The Power of Earth Day
What does Earth Day mean to you?
The fragility of the earth and human life are interconnected.
Three times in my life I would have never dreamed circumstances would turn out as they did – reminding me of the sacredness and fragility of life on earth.
The first is my marriage. What a surprise, so pleasant, never expected, and the best thing that has ever happened to me.
The second is my first son’s arrival, Michael, into our lives.
The third is Michael’s sickness. There are others too, but none as significant and earth moving as those three. I thank God I do not know the ultimate plan for my life. The smallness of my humanity could not endure the shock of Truth, nor then would I learn to walk by faith.
I believe that nothing we endure or suffer is ever in vain. All adversity is part of “fighting the Good fight and running the race to completion.” I cannot judge what is good or bad, because I’ve lived long enough to know that what the world considers to be failure or pain may ultimately be the best thing that ever happens to me.
I have also learned that through all struggles and pain, good can come – like the phoenix from the ashes.
Today, I am infinitely thankful for my adversities.
Today is Earth Day, but to me it is Michael’s Surgery Day. This date will always make my heart tighten – but that painful memory I know can also be used to grow wisdom and love.
On Michael’s Surgery Day, forever ingrained in my soul is the moment my husband and I handed Michael over to the surgical team and watched one of the women in the team carry him away. Our tiny son draped was over her shoulder in his hospital gown, the gown too big for his tiny body. Michael was hugging her, a stranger, and clutching his Snoopy and little blanket. He was sedated so he would not be afraid of leaving us. My heart ached to take his place. Its seams were being stretched in a way I did not know was possible.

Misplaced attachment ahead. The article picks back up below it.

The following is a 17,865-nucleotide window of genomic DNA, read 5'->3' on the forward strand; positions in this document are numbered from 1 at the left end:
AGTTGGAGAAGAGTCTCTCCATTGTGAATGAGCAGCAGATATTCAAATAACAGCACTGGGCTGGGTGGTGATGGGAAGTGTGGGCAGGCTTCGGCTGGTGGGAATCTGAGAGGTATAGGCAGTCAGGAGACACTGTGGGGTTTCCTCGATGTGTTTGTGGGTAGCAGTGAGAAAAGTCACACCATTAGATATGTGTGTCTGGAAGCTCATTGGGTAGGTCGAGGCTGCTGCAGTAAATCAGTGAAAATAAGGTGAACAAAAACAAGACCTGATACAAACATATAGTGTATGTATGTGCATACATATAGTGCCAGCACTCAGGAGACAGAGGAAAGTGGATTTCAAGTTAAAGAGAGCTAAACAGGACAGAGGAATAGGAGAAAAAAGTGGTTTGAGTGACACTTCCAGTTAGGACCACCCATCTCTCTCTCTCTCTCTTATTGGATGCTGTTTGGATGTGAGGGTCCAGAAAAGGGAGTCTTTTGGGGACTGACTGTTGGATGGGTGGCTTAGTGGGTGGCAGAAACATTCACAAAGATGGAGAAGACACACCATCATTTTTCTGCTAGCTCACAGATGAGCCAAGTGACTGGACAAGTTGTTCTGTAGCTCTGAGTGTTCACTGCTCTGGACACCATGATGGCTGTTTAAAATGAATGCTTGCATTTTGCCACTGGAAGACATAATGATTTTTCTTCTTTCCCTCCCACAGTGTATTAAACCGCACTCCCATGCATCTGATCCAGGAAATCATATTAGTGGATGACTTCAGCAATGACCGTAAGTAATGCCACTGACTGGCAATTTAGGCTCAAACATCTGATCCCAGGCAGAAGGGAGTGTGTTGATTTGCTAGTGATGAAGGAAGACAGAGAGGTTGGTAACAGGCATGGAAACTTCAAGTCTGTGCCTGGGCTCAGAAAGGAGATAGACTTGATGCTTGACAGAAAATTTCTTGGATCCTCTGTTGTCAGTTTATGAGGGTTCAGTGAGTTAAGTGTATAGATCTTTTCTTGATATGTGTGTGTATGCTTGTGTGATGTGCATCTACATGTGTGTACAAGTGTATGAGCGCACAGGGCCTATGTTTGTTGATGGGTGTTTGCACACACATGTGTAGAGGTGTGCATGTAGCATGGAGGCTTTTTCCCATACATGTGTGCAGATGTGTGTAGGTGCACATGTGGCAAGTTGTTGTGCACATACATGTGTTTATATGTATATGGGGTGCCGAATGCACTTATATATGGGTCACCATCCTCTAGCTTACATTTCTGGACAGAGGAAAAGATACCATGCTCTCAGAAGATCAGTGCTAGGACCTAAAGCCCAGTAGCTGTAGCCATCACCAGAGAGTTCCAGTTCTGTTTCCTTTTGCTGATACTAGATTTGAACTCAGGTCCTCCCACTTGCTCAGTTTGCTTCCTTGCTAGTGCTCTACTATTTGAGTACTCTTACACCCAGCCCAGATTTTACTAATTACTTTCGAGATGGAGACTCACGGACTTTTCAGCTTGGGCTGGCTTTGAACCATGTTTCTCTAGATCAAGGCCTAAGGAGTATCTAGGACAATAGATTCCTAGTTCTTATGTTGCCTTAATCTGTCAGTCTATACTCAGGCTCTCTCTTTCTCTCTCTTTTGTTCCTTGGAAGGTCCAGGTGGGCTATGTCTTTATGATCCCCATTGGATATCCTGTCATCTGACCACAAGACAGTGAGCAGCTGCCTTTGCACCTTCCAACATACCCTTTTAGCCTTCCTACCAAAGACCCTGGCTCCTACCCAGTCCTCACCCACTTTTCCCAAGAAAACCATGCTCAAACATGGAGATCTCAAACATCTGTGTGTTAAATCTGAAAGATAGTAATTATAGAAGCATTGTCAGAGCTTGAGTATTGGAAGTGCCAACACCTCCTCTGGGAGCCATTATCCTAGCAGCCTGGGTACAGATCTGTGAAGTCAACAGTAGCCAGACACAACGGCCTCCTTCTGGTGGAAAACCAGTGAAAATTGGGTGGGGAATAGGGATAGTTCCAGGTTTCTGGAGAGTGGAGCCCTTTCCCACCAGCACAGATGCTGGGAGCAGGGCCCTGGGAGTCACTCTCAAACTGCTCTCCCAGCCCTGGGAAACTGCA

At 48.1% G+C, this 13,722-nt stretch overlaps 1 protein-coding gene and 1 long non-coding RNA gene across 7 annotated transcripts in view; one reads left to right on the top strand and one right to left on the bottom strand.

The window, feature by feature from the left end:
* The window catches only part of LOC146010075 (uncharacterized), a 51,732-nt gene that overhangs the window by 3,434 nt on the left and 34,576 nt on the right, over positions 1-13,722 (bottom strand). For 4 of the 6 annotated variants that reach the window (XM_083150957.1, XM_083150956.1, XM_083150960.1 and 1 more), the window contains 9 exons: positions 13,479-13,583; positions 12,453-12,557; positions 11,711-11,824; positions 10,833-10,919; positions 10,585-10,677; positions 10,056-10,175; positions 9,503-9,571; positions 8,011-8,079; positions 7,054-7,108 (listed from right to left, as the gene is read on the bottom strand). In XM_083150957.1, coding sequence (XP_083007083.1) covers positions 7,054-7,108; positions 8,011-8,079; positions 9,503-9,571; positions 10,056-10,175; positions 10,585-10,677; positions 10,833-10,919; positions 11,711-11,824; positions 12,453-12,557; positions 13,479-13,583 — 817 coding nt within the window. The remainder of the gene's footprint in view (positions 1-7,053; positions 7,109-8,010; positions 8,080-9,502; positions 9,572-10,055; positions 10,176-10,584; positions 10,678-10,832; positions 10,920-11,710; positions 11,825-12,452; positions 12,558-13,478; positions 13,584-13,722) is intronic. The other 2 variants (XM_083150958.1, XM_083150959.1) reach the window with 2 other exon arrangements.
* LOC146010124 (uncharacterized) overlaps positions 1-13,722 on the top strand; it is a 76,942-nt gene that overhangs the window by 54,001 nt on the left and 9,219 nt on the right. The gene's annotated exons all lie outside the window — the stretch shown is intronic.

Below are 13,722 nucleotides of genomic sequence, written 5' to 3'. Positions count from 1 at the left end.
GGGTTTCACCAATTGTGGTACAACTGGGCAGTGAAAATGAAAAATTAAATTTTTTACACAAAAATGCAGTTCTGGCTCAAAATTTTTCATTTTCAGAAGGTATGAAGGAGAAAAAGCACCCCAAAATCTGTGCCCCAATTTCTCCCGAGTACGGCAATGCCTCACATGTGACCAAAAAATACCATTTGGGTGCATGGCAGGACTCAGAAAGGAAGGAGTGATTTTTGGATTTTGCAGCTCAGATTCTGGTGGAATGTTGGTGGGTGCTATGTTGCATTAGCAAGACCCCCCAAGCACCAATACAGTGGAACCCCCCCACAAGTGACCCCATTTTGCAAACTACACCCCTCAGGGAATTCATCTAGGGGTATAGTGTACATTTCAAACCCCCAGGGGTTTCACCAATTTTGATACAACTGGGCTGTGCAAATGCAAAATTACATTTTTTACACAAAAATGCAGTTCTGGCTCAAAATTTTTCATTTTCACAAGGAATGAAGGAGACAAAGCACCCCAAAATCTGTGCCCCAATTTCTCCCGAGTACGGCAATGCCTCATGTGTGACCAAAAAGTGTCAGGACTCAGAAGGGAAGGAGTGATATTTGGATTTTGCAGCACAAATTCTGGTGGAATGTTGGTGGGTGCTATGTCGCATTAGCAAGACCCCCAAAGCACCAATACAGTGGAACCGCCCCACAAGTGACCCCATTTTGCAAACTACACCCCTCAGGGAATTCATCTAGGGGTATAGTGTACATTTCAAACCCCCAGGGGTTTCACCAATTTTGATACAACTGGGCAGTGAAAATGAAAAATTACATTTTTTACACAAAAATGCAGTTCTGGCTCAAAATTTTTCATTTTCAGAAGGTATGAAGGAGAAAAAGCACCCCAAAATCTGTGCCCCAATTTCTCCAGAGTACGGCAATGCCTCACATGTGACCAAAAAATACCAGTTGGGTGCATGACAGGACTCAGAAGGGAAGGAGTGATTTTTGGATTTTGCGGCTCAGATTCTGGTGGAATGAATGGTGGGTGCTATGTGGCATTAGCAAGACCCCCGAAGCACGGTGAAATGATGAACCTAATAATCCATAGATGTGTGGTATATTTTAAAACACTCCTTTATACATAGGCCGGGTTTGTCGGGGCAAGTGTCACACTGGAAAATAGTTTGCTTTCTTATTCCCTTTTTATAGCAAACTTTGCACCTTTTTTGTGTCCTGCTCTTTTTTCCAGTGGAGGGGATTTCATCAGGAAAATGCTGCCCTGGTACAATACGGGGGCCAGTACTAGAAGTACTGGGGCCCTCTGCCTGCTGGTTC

On Michael’s Surgery Day, I traveled to a place I had never been before. My heart painfully expanded and in doing so increased my ability to know compassion and love greater.
On Michael’s Surgery Day, my heart’s memory will always recall the waiting. As my husband and I stood on the pediatric floor (we could not possibly sit down in the waiting room during those 5 hours) I happened to gaze out the window at about the fifth hour. Michael’s tiny hospital bed, surrounded by the surgical team, was there – being wheeled by as I by chance happened to look out that window, across a courtyard and through a bank of windows that opened onto a hallway. His bed and he were completely draped and connected to every line possible. When I happened to look out that window and caught that 1 second glimpse, those seams of my heart tore and broke open. My heart bled freely and my legs gave way, but in that moment I lifted my head and gave thanks. That glimpse meant Michael was coming back to us.
On Michael’s Surgery Day, that 1 second glimpse was followed by the horrendous wait before we finally saw him. We were choking inside as we treaded down that pediatric ICU hallway, until we finally saw him in his bed, his Snoopy laying beside him as witness to his life saving surgery, while we stood in his ICU room – breath stolen from our lungs as we watched him laying there with a ventilator breathing for him, a chest tube draining blood and fluid from his heart and chest, and every arterial and vein line possible connected to his tiny 28 month old body.
On Earth Day, I am thankful for both of God’s gifts to me. Michael is my firstborn son, infinitely and immeasurably dear to me, while this planet Earth is God’s firstborn gift to us.
We should be treating this planet like we care for our own child. When my son hurts, when he was so sick – just like our planet hurts and is so sick – our hearts should tighten and we should gasp for breath.
We should move to act out of compassion and love to fix it, to nurture it, to help it grow. Like our children’s pain is also our pain – the pain of this earth should be ours too. Our hearts should burst at the seams – and yearn to love greater, our children and our Earth.
Our children, and this Earth, are a gift. If we love our children we must love planet earth. If we do not protect planet Earth as our precious child, then we do not love our children.
When you recycle, you are loving your children, even if you have no biological children. When you buy less and repurpose more, you are demonstrating love. Earth is our only home and if we destroy it, we are heartlessly destroying our childrens’ future.
The providential connection of Michael’s Surgery Day and Earth Day is no coincidence.
Let’s all do what Mother Teresa implored us to do if we want world peace, go home and love your children.
Love your children. Love the Earth. Because just 1 day – can make a world of difference, to the only truly valuable things in this universe.